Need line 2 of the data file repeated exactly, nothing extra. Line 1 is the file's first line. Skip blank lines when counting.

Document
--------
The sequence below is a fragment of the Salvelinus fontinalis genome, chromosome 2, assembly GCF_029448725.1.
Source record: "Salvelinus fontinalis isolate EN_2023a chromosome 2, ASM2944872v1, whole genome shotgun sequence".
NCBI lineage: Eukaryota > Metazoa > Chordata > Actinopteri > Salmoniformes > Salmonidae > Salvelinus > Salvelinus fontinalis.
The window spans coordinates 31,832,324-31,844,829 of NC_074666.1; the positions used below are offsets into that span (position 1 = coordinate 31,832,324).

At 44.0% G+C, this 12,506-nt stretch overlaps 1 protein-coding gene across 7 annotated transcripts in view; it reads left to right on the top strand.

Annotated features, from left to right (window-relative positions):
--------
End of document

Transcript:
Source record: "Salvelinus fontinalis isolate EN_2023a chromosome 2, ASM2944872v1, whole genome shotgun sequence".